According to Politico, the debt-ceiling bill will prevent the Secretary of Education from using “any authority to implement an extension” of the ongoing pause on federal student loan payments. Secretary of Education, Miguel Cardona, claimed on Twitter that the debt-ceiling deal “protects our ability to pause student loan payments should that be necessary for future emergencies.” What that means for borrowers right now is currently unclear.

But, the Biden administration seemed to already be ready to return to repayments, regardless of how the Supreme Court case turns out. They’re gearing up to “ensure a smooth return to repayment process,” Cardona added on Twitter.

What about student loan cancelation? Does this deal affect it?

The short answer is no. The student loan cancellation plan, which the Biden administration proposed in August 2022, will impact 43 million eligible borrowers with federal student loan debt. The plan would cancel up to $10,000 per borrower who makes under $125,000 if they are single filers, $250,000 if they are joint-filers, or $20,000 if they received a Pell Grant.

The legal authority of this debt cancelation is still under review by the Supreme Court. If the plan is overturned, this debt ceiling plan could mean that the student loan repayment pause will be over and payments will resume with interest anyway.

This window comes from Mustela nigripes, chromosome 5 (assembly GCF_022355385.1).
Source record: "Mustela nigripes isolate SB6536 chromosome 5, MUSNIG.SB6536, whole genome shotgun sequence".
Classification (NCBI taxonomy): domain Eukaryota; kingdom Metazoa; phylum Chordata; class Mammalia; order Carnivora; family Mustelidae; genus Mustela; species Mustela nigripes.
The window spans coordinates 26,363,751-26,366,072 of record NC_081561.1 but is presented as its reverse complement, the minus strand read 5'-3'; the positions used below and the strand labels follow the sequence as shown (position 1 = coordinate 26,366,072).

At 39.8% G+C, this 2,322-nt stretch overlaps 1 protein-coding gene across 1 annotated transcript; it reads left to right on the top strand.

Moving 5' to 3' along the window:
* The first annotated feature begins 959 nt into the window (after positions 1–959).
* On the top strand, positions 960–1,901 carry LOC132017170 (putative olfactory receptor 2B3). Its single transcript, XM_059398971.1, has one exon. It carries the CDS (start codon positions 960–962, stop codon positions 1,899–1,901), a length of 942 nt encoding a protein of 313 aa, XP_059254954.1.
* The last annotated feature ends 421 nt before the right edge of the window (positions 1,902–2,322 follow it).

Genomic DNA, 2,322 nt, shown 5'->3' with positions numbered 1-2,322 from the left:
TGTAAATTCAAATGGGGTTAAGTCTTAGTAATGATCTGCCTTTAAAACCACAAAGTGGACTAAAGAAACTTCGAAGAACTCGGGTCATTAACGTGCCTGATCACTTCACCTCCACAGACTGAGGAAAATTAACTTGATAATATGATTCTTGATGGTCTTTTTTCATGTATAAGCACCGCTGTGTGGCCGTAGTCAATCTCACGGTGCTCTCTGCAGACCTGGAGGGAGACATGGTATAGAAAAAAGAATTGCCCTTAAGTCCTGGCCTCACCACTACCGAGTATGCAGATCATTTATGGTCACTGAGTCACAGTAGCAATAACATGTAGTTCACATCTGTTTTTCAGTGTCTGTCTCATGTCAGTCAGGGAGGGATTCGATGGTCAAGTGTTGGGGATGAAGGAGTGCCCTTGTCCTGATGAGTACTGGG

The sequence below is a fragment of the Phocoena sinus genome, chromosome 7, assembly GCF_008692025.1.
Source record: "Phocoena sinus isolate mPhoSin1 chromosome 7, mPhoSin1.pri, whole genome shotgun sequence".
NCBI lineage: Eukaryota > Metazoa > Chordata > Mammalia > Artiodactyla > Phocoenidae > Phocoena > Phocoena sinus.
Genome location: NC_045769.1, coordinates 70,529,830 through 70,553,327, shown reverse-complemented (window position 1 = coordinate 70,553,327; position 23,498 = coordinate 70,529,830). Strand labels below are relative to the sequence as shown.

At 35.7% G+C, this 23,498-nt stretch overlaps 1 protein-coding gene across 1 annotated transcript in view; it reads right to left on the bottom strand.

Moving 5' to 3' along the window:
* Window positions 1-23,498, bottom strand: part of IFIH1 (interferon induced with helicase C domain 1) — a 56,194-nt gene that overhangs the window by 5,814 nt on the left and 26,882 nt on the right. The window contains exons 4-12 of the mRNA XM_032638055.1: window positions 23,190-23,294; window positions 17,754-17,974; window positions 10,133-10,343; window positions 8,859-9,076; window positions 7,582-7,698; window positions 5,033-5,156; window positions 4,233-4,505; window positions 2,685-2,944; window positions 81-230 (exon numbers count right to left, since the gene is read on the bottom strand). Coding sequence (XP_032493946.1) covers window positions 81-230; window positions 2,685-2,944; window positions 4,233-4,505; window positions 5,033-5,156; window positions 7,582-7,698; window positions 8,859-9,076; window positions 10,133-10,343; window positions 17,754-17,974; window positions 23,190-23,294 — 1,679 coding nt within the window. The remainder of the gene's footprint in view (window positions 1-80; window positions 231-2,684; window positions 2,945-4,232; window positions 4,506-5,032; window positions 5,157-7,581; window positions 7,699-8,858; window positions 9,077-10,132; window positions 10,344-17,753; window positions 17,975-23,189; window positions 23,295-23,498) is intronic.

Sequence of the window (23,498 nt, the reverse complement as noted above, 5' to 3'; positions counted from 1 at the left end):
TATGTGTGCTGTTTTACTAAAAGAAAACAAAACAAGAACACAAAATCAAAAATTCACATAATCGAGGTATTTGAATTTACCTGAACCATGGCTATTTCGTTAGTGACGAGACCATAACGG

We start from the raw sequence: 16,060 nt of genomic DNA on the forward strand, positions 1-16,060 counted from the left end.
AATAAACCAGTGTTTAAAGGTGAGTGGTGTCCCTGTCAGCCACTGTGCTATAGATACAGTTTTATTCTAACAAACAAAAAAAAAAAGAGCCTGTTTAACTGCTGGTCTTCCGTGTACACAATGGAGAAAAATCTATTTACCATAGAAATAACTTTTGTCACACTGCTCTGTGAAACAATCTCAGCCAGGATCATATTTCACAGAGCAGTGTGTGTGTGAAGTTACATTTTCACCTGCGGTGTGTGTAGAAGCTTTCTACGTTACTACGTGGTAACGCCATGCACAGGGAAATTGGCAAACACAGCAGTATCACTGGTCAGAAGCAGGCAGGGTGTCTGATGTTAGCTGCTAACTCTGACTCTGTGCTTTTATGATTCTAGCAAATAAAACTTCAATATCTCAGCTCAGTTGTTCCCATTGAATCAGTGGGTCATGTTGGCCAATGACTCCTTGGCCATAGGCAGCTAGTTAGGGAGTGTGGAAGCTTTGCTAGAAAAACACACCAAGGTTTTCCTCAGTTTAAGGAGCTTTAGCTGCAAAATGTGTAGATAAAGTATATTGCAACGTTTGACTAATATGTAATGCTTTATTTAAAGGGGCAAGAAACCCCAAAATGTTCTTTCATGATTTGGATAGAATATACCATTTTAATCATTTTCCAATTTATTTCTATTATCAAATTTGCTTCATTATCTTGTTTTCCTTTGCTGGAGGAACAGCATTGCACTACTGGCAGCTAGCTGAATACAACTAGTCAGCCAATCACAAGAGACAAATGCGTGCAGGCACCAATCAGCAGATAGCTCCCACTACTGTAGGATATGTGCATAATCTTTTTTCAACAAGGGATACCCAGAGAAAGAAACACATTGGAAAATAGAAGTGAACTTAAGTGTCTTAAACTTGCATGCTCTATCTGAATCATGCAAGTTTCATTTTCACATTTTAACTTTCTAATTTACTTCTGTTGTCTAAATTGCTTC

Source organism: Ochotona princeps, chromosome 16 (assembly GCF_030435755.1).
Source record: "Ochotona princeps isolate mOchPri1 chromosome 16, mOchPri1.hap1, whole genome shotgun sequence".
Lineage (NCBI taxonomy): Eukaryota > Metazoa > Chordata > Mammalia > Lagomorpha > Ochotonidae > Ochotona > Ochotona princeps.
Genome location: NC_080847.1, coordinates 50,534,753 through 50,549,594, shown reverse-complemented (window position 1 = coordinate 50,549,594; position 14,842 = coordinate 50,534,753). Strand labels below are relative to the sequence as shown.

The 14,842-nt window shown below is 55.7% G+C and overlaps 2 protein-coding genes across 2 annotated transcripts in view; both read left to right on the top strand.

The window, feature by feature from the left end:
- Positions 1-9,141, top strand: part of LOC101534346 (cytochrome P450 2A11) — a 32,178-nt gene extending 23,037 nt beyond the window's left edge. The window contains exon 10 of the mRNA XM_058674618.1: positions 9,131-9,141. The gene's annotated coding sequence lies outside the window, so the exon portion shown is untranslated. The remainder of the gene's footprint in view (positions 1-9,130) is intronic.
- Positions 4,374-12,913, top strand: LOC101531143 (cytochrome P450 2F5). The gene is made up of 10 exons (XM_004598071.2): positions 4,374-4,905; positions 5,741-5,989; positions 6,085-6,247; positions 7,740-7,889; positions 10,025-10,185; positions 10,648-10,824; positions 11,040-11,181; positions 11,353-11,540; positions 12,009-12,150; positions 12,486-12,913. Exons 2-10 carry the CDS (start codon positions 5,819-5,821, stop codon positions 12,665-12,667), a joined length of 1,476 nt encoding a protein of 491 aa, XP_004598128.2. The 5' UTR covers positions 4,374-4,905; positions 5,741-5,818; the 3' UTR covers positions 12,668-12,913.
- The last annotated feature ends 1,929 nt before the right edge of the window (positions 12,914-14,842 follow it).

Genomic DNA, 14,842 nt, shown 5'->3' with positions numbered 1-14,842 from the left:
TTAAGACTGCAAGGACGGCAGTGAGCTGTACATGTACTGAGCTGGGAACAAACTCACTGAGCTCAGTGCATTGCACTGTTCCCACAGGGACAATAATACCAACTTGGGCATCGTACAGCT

What are people saying?

Congresswoman Ayanna Pressley introduced an amendment to strike the provision in the debt-ceiling bill that would impact the federal student loan payments, warning of the harm it will cause to Americans.

“The student loan payment pause has been an essential lifeline for workers and families struggling to make ends meet,” Rep. Pressley said in a released statement. “My amendment would protect student borrowers while also affirming the President’s clear legal authority to implement payment pauses, broad-based debt cancellation, and other critical relief measures. Republicans continue to play games with our economy, with disregard for our most vulnerable families.”

Mike Pierce, Student Borrower Protection Center executive director, spoke out against the debt limit deal and its negative impact on student loan payments, throwing support behind Rep. Pressley.